Coordinates and positioning objects:
Meme’er follows the standard Z-up 3 dimension system. Which means (the following points are from standard camera location of (0, -120, 0) looking at (0, 0, 0)):
- To move object left, we decrease x value and to move right, we increase x value
- To move objects nearer, we decrease the y value, to move it away, we increase the y value
- To move the objects downward, we decrease z value and to move it upwards, we increase z value.
Now, these statements applies for particular camera arrangements. If we add following to the story line
camera is at @(0, 120, 0, 0, 0, 0)
(which basically means camera is at Y +120 looking at (0, 0, 0)), then to move left we have to increase the x value. For the sake of simplicity, in this introductory tutorial, we will assume that camera is on standard location (unless we mention otherwise). Also, for current release we are not allowing setting camera orientation (like looking thigs upside down) as we are still under discussion what would be the easiest way to include it as NLP.
Now there are 2 type of objects used in Meme’er (though internally they all are treated alike): flat objects (like image or movie) and actual 3d objects (like human or openmodels objects). When working with flat objects, we have to cater for its 2 dimensions along with depth.
Specify location of object
Understanding 3D coords
Orientation and rotating objects:
Head, pitch, and roll
The next 3 digits are the orientation for head (also called yaw in some conventions), pitch and roll. For basic understanding, there are many good reading material (like one on Researchgate.net, or Wikipedia). Basically, when we set HPR values, the object (be it image/ video screen or 3d model rotates independently (as in rest of the universe where the object is, including the camera, remains static). In our quick startup tutorial, we have set the HPR for the lady as (180, 0, 0) which means the lady was looking away from the camera. Had it been (0, 0, 0), she would have been looking at camera. If we had set it as (90, 0, 0), she would have been walking in right direction. Please understand that the actual orientation of any 3d object depends on orientation of the base model added with what new orientation you set. So if I make a human model which is laying down on face, then with (0, 0, 0) orientation, it will still be laying down. I can “make it look like standing” by setting orientation of (0, 90, 0).
Specify orientation of object
Understanding head, pitch, and roll
How big my model be
The last 3 digits are the scaling. As could be clear by now, Sx is scaling along height, Sy along width along y-axis and Sz is along z-axis. Again just like the case for orientation, the actual size (along any axis) is dependent on base model. So if our model is lying down, increase in size along X-axis, will increase the width along X-axis.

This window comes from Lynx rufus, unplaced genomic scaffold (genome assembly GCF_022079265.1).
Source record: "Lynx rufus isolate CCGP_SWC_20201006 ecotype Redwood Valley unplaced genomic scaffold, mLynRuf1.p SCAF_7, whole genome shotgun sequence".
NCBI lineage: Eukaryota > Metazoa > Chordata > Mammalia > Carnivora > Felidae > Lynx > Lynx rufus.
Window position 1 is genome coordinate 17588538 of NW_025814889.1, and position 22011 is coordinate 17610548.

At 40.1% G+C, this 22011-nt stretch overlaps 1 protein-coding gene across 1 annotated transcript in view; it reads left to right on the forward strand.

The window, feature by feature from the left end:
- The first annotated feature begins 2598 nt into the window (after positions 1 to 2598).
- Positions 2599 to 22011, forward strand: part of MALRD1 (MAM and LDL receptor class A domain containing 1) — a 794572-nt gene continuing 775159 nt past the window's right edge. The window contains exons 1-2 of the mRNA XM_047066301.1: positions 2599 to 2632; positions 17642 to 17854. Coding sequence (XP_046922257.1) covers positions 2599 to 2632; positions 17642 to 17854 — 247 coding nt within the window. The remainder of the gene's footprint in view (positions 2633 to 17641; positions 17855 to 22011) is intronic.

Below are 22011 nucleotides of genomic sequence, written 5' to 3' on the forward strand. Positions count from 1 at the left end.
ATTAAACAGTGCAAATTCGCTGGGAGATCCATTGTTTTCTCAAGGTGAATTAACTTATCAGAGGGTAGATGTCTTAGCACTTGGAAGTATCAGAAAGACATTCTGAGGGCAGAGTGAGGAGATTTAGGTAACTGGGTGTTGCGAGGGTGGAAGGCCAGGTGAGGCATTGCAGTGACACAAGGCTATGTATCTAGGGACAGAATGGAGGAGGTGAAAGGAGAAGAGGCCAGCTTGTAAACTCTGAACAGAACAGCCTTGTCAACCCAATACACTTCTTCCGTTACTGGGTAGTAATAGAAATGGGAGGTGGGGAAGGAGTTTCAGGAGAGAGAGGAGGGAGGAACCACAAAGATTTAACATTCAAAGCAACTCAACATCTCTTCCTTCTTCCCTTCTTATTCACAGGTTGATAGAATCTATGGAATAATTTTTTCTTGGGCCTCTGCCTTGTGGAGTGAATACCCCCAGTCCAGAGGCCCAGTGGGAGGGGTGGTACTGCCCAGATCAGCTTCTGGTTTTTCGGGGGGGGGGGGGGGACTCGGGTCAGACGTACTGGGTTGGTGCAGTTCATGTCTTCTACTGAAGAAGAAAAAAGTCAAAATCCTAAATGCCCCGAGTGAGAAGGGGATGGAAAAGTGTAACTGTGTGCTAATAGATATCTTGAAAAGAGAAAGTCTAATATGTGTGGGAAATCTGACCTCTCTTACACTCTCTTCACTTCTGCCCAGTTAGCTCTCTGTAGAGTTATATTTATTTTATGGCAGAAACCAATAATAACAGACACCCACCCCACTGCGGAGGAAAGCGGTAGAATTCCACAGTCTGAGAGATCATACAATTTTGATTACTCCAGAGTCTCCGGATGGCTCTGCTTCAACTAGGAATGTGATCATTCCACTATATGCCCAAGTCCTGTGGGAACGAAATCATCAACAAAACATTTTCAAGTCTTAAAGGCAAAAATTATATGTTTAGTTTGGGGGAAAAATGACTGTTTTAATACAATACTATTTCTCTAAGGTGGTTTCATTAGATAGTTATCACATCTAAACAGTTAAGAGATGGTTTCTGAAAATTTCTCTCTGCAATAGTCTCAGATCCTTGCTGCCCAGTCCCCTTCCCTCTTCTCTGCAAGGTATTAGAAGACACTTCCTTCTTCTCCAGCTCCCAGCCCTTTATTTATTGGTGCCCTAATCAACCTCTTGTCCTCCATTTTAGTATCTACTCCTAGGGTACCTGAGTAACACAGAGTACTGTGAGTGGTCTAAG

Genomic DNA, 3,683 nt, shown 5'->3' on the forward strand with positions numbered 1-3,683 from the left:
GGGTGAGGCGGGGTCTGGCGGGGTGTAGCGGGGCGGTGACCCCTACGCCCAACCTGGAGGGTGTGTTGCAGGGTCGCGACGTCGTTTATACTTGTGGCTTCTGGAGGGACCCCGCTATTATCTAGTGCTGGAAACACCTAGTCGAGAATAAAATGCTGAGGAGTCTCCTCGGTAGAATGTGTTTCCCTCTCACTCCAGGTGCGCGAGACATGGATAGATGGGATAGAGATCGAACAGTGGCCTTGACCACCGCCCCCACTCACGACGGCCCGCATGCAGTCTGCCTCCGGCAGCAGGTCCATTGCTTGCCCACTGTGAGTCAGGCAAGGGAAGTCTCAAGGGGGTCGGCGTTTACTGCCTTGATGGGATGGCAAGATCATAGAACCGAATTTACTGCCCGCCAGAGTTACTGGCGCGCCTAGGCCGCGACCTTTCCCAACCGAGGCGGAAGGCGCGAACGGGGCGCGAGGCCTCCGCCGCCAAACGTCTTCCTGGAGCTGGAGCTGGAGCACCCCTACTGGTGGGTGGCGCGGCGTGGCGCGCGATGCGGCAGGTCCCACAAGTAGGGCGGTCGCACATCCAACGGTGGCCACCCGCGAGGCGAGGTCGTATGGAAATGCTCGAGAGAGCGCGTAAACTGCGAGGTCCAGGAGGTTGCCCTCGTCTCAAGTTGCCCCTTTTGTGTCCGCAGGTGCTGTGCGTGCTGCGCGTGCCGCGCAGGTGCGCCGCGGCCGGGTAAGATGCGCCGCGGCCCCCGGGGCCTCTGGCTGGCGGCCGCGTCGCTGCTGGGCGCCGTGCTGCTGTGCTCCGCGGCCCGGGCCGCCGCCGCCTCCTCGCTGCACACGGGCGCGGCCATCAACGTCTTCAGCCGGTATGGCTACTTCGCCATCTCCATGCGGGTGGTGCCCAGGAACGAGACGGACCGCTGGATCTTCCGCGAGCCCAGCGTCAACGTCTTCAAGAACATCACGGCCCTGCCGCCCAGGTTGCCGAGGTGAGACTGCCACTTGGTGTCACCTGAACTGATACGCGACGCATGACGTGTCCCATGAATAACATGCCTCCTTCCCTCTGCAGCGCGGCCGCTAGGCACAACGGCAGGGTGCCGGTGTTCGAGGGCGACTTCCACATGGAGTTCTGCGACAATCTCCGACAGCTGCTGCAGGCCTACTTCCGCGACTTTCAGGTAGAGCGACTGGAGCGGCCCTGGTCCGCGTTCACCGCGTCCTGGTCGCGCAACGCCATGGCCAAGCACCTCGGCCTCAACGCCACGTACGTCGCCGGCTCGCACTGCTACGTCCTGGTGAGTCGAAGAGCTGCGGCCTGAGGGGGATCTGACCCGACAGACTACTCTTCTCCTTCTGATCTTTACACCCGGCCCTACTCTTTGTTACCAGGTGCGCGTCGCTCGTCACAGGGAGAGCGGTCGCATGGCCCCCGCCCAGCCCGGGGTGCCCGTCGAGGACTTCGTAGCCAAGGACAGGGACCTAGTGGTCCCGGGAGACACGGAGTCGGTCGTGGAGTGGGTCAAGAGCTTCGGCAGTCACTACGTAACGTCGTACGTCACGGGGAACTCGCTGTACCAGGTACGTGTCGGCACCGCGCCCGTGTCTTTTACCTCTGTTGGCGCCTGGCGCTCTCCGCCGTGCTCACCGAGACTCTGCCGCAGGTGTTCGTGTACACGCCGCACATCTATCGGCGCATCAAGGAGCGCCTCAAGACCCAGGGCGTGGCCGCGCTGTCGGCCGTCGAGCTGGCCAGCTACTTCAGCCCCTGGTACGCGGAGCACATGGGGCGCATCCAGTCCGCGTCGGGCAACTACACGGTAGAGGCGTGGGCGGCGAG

What about 2 dimensional objects
2D Objects like image are a interesting case here. They do not have any width and are always rectangle (though illusion of them being something like rhombus or trapezoid etc., could be created with propoer orientation, but they will always have straight side).
For scaling of 2d models, the Sy do not have any effect. Sx increase the width and Sz increases the height. There remains a special case where we want a image or video to occupy the whole screen. We need to get the correct scaling for such case. Lets say the image is located at (0, 0, 0) while camera is at (0, -120, 0). Lets assume the screen size is set as 1080, 720.
Under user story tab, we can go to Co-ord –> Screen coordinates and check the coordinates for screen with this size. We get the following values:
Center as [0, 0, 0]
Camera position as [0, -120, 0]
Screen Size as [1080, 720]
Top left coordinates: [-48.23085403442383, 0.0, -32.153900146484375]
Top right coordinates: [48.23085403442383, 0.0, -32.153900146484375]
Bottom right coordinates: [48.23085403442383, 0.0, 32.153900146484375]
Bottom left coordinates: [-48.23085403442383, 0.0, 32.153900146484375]
Maximum visible object length: 96.46170806884766
Maximum visible object width: 64.30780029296875
Now as we can see that maximum visible object length is 96.46 hence if we set the scaling as (96.46/108, 64.31/72) or (0.893, 0.893) we should be able to cover the screen.
Scaling of 3d objects
Scaling of 2d objects like images